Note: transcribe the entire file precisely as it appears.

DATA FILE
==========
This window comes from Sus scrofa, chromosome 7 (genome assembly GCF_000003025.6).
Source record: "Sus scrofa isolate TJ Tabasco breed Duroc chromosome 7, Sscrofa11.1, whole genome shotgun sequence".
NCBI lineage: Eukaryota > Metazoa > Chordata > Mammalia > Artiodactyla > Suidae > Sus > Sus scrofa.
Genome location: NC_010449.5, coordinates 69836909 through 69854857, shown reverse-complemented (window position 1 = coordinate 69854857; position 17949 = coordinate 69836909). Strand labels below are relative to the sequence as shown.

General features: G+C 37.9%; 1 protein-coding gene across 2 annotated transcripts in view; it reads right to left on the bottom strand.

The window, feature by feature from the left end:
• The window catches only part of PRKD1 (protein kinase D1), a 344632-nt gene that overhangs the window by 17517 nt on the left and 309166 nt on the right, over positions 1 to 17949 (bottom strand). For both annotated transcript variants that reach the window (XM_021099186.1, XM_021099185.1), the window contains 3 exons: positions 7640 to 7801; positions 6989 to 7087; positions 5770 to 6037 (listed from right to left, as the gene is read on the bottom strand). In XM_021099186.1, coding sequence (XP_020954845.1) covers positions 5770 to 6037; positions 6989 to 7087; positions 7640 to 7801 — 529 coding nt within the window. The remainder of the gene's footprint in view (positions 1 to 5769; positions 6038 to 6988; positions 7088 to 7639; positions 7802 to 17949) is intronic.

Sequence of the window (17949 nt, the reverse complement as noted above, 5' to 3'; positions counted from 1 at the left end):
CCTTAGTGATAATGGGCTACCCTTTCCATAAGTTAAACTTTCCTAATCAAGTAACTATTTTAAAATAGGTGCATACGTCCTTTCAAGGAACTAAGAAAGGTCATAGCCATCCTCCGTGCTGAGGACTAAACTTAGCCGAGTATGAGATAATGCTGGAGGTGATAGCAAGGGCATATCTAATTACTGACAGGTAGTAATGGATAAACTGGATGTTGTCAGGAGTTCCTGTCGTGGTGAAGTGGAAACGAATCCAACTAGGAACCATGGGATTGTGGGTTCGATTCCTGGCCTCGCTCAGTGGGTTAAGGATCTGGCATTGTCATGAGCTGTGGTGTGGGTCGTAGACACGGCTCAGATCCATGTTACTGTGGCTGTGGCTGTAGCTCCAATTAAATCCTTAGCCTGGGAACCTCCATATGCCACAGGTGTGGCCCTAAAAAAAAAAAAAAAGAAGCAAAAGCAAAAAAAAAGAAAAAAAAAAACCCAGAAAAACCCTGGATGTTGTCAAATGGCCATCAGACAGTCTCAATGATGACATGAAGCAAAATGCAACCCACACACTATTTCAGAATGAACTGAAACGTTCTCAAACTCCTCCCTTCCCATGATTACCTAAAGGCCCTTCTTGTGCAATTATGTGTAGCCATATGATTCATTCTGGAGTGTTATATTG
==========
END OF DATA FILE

This window comes from Sus scrofa, chromosome 7 (genome assembly GCF_000003025.6).
Source record: "Sus scrofa isolate TJ Tabasco breed Duroc chromosome 7, Sscrofa11.1, whole genome shotgun sequence".
NCBI lineage: Eukaryota > Metazoa > Chordata > Mammalia > Artiodactyla > Suidae > Sus > Sus scrofa.
Genome location: NC_010449.5, coordinates 69836909 through 69854857, shown reverse-complemented (window position 1 = coordinate 69854857; position 17949 = coordinate 69836909). Strand labels below are relative to the sequence as shown.

General features: G+C 37.9%; 1 protein-coding gene across 2 annotated transcripts in view; it reads right to left on the bottom strand.

The window, feature by feature from the left end:
• The window catches only part of PRKD1 (protein kinase D1), a 344632-nt gene that overhangs the window by 17517 nt on the left and 309166 nt on the right, over positions 1 to 17949 (bottom strand). For both annotated transcript variants that reach the window (XM_021099186.1, XM_021099185.1), the window contains 3 exons: positions 7640 to 7801; positions 6989 to 7087; positions 5770 to 6037 (listed from right to left, as the gene is read on the bottom strand). In XM_021099186.1, coding sequence (XP_020954845.1) covers positions 5770 to 6037; positions 6989 to 7087; positions 7640 to 7801 — 529 coding nt within the window. The remainder of the gene's footprint in view (positions 1 to 5769; positions 6038 to 6988; positions 7088 to 7639; positions 7802 to 17949) is intronic.

Sequence of the window (17949 nt, the reverse complement as noted above, 5' to 3'; positions counted from 1 at the left end):
CCTTAGTGATAATGGGCTACCCTTTCCATAAGTTAAACTTTCCTAATCAAGTAACTATTTTAAAATAGGTGCATACGTCCTTTCAAGGAACTAAGAAAGGTCATAGCCATCCTCCGTGCTGAGGACTAAACTTAGCCGAGTATGAGATAATGCTGGAGGTGATAGCAAGGGCATATCTAATTACTGACAGGTAGTAATGGATAAACTGGATGTTGTCAGGAGTTCCTGTCGTGGTGAAGTGGAAACGAATCCAACTAGGAACCATGGGATTGTGGGTTCGATTCCTGGCCTCGCTCAGTGGGTTAAGGATCTGGCATTGTCATGAGCTGTGGTGTGGGTCGTAGACACGGCTCAGATCCATGTTACTGTGGCTGTGGCTGTAGCTCCAATTAAATCCTTAGCCTGGGAACCTCCATATGCCACAGGTGTGGCCCTAAAAAAAAAAAAAAAGAAGCAAAAGCAAAAAAAAAGAAAAAAAAAAACCCAGAAAAACCCTGGATGTTGTCAAATGGCCATCAGACAGTCTCAATGATGACATGAAGCAAAATGCAACCCACACACTATTTCAGAATGAACTGAAACGTTCTCAAACTCCTCCCTTCCCATGATTACCTAAAGGCCCTTCTTGTGCAATTATGTGTAGCCATATGATTCATTCTGGAGTGTTATATTG